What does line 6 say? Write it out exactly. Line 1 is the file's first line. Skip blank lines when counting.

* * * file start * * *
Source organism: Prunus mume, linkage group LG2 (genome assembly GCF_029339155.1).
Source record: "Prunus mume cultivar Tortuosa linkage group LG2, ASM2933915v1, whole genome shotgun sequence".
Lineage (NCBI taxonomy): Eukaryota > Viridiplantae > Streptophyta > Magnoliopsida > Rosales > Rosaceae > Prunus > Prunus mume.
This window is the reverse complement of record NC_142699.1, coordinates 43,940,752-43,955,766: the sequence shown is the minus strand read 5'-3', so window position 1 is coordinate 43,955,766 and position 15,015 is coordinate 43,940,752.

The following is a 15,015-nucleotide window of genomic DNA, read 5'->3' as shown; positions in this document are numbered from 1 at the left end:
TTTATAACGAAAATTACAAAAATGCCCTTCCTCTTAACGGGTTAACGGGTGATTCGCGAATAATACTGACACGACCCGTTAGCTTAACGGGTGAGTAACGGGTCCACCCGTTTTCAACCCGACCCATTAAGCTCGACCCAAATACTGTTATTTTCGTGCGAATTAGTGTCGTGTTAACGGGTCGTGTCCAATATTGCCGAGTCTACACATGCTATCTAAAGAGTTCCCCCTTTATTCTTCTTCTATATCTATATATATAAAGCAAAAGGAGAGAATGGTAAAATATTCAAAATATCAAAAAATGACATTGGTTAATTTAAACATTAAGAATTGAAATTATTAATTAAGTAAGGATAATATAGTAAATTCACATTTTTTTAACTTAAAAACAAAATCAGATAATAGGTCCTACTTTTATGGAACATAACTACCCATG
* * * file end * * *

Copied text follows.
TTTATAACGAAAATTACAAAAATGCCCTTCCTCTTAACGGGTTAACGGGTGATTCGCGAATAATACTGACACGACCCGTTAGCTTAACGGGTGAGTAACGGGTCCACCCGTTTTCAACCCGACCCATTAAGCTCGACCCAAATACTGTTATTTTCGTGCGAATTAGTGTCGTGTTAACGGGTCGTGTCCAATATTGCCGAGTCTACACATGCTATCTAAAGAGTTCCCCCTTTATTCTTCTTCTATATCTATATATATAAAGCAAAAGGAGAGAATGGTAAAATATTCAAAATATCAAAAAATGACATTGGTTAATTTAAACATTAAGAATTGAAATTATTAATTAAGTAAGGATAATATAGTAAATTCACATTTTTTTAACTTAAAAACAAAATCAGATAATAGGTCCTACTTTTATGGAACATAACTACCCATG